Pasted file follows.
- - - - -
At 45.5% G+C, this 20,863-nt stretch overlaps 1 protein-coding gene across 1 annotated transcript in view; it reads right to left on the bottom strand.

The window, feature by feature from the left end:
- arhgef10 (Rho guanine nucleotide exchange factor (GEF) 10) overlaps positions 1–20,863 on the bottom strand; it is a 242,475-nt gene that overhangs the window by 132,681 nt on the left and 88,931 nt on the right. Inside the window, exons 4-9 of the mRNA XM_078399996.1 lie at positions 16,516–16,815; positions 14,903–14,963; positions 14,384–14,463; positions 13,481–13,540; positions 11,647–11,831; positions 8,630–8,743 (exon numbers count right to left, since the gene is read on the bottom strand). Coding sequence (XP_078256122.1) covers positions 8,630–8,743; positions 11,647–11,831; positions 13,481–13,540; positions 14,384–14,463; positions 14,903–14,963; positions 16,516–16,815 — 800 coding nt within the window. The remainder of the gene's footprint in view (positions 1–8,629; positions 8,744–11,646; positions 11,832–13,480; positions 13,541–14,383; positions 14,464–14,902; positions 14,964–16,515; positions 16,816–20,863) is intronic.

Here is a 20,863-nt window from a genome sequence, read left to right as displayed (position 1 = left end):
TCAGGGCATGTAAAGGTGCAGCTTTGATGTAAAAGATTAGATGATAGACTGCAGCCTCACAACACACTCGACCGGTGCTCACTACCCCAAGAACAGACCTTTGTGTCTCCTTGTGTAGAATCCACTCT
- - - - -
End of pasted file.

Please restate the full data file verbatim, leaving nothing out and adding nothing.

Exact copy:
At 45.5% G+C, this 20,863-nt stretch overlaps 1 protein-coding gene across 1 annotated transcript in view; it reads right to left on the bottom strand.

The window, feature by feature from the left end:
- arhgef10 (Rho guanine nucleotide exchange factor (GEF) 10) overlaps positions 1–20,863 on the bottom strand; it is a 242,475-nt gene that overhangs the window by 132,681 nt on the left and 88,931 nt on the right. Inside the window, exons 4-9 of the mRNA XM_078399996.1 lie at positions 16,516–16,815; positions 14,903–14,963; positions 14,384–14,463; positions 13,481–13,540; positions 11,647–11,831; positions 8,630–8,743 (exon numbers count right to left, since the gene is read on the bottom strand). Coding sequence (XP_078256122.1) covers positions 8,630–8,743; positions 11,647–11,831; positions 13,481–13,540; positions 14,384–14,463; positions 14,903–14,963; positions 16,516–16,815 — 800 coding nt within the window. The remainder of the gene's footprint in view (positions 1–8,629; positions 8,744–11,646; positions 11,832–13,480; positions 13,541–14,383; positions 14,464–14,902; positions 14,964–16,515; positions 16,816–20,863) is intronic.

Here is a 20,863-nt window from a genome sequence, read left to right as displayed (position 1 = left end):
TCAGGGCATGTAAAGGTGCAGCTTTGATGTAAAAGATTAGATGATAGACTGCAGCCTCACAACACACTCGACCGGTGCTCACTACCCCAAGAACAGACCTTTGTGTCTCCTTGTGTAGAATCCACTCT